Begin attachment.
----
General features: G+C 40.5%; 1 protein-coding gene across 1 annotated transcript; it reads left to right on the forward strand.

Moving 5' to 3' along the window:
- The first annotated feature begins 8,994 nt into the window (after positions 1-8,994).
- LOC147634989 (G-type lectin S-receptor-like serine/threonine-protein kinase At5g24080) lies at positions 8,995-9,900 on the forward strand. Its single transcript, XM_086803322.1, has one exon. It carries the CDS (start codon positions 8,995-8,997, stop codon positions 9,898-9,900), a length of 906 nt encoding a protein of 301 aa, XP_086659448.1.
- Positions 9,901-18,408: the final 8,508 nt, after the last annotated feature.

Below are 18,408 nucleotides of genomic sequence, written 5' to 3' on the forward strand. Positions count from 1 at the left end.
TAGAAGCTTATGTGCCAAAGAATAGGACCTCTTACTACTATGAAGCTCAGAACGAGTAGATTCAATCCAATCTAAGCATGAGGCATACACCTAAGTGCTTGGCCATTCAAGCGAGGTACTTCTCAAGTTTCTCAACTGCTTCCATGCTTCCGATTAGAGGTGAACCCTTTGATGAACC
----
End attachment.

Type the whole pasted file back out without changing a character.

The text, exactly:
General features: G+C 40.5%; 1 protein-coding gene across 1 annotated transcript; it reads left to right on the forward strand.

Moving 5' to 3' along the window:
- The first annotated feature begins 8,994 nt into the window (after positions 1-8,994).
- LOC147634989 (G-type lectin S-receptor-like serine/threonine-protein kinase At5g24080) lies at positions 8,995-9,900 on the forward strand. Its single transcript, XM_086803322.1, has one exon. It carries the CDS (start codon positions 8,995-8,997, stop codon positions 9,898-9,900), a length of 906 nt encoding a protein of 301 aa, XP_086659448.1.
- Positions 9,901-18,408: the final 8,508 nt, after the last annotated feature.

Below are 18,408 nucleotides of genomic sequence, written 5' to 3' on the forward strand. Positions count from 1 at the left end.
TAGAAGCTTATGTGCCAAAGAATAGGACCTCTTACTACTATGAAGCTCAGAACGAGTAGATTCAATCCAATCTAAGCATGAGGCATACACCTAAGTGCTTGGCCATTCAAGCGAGGTACTTCTCAAGTTTCTCAACTGCTTCCATGCTTCCGATTAGAGGTGAACCCTTTGATGAACC